They say a week is a long time in politics. In 2020, a day can seem like an eternity.
In the UK, people are getting angry. That anger is growing almost as exponentially as a virus at its
peak. The cause? Prime Minister Boris Johnson legally binding us to our homes with the message ‘Stay Home.
Protect the NHS. Save Lives’ and telling us ‘we’re all in this together. All of us, it seems, except his
Dominic Cummings, the puppet master behind the PM, was also the strategic brain behind the
Vote Leave campaign which saw the UK exit the European Union on 31st January this year.
Shortly before Johnson was hospitalised with severe COVID 19 symptoms, Cummings took a road
trip of 260 miles to his parents’ house in Durham in the north east of England. Allegedly there to
have child care on hand should he become symptomatic (and with his wife already displaying
symptoms) he ignored his own soundbite in favour of endangering his elderly parents and
potentially countless others had he broken his journey north to have a rest stop.
Durham police are now investigating reports from an eyewitness who saw him with his wife at a
local beauty spot some 30 miles away during this isolation period. At the same time, his wife was
letting the world know in an interview that he was at death’s door for 10 days, while her symptoms
were fairly mild.
So many other people in the UK have obeyed the rules (punishable by fines that have recently
increased) and suffered from this illness at home. Others have been unable to travel to visit sick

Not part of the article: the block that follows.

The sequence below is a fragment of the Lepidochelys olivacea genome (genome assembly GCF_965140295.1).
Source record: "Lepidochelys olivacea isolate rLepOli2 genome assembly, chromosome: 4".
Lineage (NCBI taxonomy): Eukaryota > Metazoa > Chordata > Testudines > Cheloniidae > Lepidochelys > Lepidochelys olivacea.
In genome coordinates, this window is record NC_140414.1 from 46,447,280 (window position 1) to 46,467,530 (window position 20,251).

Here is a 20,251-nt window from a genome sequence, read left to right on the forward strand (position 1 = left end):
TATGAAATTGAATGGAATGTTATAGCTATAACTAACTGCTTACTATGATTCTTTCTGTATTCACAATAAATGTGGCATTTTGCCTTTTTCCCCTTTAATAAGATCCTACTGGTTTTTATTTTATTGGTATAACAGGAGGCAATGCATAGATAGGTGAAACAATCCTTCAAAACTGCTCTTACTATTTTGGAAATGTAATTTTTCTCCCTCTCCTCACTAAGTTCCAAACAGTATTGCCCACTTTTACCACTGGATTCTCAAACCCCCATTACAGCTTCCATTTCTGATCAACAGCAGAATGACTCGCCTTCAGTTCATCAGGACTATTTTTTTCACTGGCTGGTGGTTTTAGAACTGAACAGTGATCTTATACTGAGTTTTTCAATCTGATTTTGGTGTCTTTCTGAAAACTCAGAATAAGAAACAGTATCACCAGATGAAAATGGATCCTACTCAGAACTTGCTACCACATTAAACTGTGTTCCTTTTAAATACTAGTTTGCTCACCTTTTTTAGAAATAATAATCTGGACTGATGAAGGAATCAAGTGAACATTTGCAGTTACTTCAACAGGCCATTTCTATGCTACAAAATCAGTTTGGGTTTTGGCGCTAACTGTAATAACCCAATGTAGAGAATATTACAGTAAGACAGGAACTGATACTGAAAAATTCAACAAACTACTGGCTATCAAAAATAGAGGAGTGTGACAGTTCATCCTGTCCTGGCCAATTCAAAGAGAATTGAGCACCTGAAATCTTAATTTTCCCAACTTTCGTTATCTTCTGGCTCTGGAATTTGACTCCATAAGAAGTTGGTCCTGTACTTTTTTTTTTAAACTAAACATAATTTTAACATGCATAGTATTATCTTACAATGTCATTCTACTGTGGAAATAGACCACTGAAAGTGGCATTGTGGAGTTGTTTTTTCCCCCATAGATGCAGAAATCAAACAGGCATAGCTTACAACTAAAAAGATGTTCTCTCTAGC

relatives, and consequently have had to watch them die over FaceTime, Skype or Zoom. They
haven’t been able to go to the funeral. Many others are shielding and keeping away from
vulnerable relatives. They now fear that the ‘one rule for minions, one rule for the elite’ attitude is
going to lead to a breakdown in social distancing and self-isolation, putting these vulnerable loved
ones in an even more dangerous position when a near-certain second wave hits.
Employing some of the President’s favourite tactics, social media bots have enjoyed our PM calling
the breaking media reports ‘fake news’ but Cummings’ refusal to apologise has added insult to
injury (and death).
We have had 2 months of UK lockdown. England has relaxed the rules slightly, but the other
nations of the UK (Scotland, Wales, and Northern Ireland) have kept stricter social distancing
measures in place, thanks to devolved health administrations. They are well aware that even the
slightest increase in infections could lead to our Health Service being overwhelmed by a second
wave of infection. The anger extends to several independent scientific advisors to the government,
who have come out with public confirmation that their advice has been ignored, and that
Cummings’ actions risk undermining everything achieved to protect the public to date.
The support of the PM and Cabinet ministers has generated outrage on all sides of the political
spectrum, to the extent that they have lost the support of one of our most right-wing newspapers,
the Daily Mail.
Confidence in Boris Johnson is steadily dropping. If he hopes to salvage his own position,
Cummings has to go. The fact that he hasn’t already hints at some behind the scenes shenanigans
to mischief manage, or at the very least avert revelation of skeletons in the closet. There have
been lies, more lies and then gaslighting upon gaslighting by our leaders. Whatever happens
today, this story is far from over.
Carolyn Arnold is an accomplished tree hugger and walker of dogs. When not watching Doctor Who with her husband and son, she can be found roaming the valleys of South Wales, or facepalming about politics on Twitter. She coaches women at a mid-life career crossroads to get clear, calm and confident.